But for now, the river research is putting the spotlight on Georgia Southern’s departments of biology and geology-geography. In addition to professors, 10 students are now involved.

Geology and Geography Department Chairman Jeffrey Underwood listed six faculty members, all with doctorates, as an interdisciplinary team leading “terrestrial,” or land-based, research.

Underwood is a meteorologist, and weather will be a component. The team will also look at water flows and geochemistry in the forest and underground, using Global Information System data to plot positions. The goal will be to understand the paths and chemical loading of water entering the river from the flood plain.

Meanwhile, a team led by biology faculty will look at “in-stream processes” or what’s happening in the river. Researchers will measure toxicity in water and sediments, the abundance of algae and aquatic insects, and fish populations and their stress tolerance and development.

One of the biology faculty members, Vinoth Sittaramane, described how zebra fish, a fast-growing, nonnative minnow, will be used to study the effect of river water and various conditions on the fish’s embryonic and longer-term development.

Using electric shock to stun them, researchers will also gather fish from the river for study.

The Phinizy Center
Until this year, the Phinizy Center for Water Sciences was known as the Southeastern Natural Sciences Academy. Founded in 1996, the nonprofit organization has done extensive monitoring on the Savannah River.

Part of the Phinizy’s assignment is continuous water monitoring with six electronic monitoring stations along an almost 200-mile stretch of the Ogeechee. As part of this work, the Phinizy Center took over maintenance of two EPD monitoring stations earlier this year.

Currently, real-time data from four Ogeechee sites can be accessed by the public at The measurements, updated every 15 minutes, include temperature, pH, dissolved oxygen and conductivity, an indicator of water saltiness.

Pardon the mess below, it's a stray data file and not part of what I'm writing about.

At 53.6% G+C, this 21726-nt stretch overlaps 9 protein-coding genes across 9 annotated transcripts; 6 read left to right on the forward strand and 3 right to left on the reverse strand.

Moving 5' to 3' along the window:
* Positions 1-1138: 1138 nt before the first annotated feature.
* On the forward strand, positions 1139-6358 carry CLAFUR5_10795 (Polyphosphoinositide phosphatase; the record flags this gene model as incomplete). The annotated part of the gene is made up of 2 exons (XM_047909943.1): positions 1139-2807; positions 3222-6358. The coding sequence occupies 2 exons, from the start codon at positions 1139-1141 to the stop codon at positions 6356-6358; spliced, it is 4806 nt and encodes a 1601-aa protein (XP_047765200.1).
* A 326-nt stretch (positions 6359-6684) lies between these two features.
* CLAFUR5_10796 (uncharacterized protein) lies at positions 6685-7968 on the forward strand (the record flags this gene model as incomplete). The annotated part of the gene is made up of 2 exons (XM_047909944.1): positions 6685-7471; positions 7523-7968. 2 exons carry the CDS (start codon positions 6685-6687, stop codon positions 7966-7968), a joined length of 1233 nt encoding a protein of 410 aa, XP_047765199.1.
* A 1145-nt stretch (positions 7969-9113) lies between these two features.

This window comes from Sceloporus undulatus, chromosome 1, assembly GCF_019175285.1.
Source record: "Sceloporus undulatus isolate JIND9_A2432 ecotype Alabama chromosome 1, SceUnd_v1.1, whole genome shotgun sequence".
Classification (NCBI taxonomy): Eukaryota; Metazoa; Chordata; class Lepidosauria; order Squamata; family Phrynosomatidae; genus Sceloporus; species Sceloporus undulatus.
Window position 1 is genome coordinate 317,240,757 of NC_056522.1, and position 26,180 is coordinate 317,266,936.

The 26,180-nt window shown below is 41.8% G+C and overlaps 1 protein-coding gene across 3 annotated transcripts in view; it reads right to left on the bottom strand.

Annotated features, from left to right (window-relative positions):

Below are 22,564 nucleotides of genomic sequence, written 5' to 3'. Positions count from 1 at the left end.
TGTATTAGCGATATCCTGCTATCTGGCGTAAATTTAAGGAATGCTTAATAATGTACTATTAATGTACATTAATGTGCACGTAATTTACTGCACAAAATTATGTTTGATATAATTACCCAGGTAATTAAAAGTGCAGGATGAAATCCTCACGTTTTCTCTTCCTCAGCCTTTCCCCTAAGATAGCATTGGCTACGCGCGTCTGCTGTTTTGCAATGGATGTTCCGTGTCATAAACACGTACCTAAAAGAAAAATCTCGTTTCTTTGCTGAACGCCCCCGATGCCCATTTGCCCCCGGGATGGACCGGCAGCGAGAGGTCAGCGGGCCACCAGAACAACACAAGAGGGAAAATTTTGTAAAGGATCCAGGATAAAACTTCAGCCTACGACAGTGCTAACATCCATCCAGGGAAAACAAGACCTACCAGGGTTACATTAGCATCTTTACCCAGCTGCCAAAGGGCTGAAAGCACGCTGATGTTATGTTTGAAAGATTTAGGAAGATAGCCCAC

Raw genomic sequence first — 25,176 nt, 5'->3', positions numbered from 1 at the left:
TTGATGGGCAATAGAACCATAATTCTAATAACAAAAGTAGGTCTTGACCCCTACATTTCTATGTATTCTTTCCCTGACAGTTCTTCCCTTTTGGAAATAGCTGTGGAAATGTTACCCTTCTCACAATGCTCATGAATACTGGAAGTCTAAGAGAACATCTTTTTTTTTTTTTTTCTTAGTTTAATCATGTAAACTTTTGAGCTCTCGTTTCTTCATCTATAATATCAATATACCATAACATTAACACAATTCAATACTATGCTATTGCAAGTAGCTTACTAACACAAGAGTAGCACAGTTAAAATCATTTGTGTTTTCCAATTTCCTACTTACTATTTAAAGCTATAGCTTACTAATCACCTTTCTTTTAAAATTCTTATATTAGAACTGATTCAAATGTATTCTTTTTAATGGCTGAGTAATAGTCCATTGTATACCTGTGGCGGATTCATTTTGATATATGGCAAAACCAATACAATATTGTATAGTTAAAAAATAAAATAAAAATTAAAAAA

The Phinizy Center is looking for sites for more monitoring stations, preferring to place them near U.S. Geological Survey flow gauges when possible, said Ocsar Flite, the center’s CEO and senior scientist. Relating the other measurements to water flow is a much more powerful way of looking at the data, Flite said.

Less frequent sampling methods will be used for other measurements. Organic carbon and nitrogen, dissolved ammonia, nitrates and nitrites, phosphorous and chlorides will be measured monthly; fecal coliform and E. coli bacteria every two months; and five-day and long-term biological oxygen demand annually.

Researchers hope to develop a 10-by-10 matrix of how various factors interact. The scientists say they won’t be the decision makers, but will supply information that river stakeholders, such as the EPD, Ogeechee Riverkeeper and the public, can use in making decisions about the river’s health.

Underwood gave the example of a scale of drought conditions he created, which ranges from severe drought at negative 4 to to very wet conditions at positive 4.

“I’m not going to be the one who sets the point at which a bell or whistle goes off, but a stakeholder might use that matrix and say, OK, if the drought goes into a category negative 3, then let’s start looking at alternative ways to manage river resources,” he said.

Ogeechee Riverkeeper Executive Director Emily Markesteyn said she was excited to see the research projects beginning and looks for them to provide an overview of how the river is functioning and how people affect it.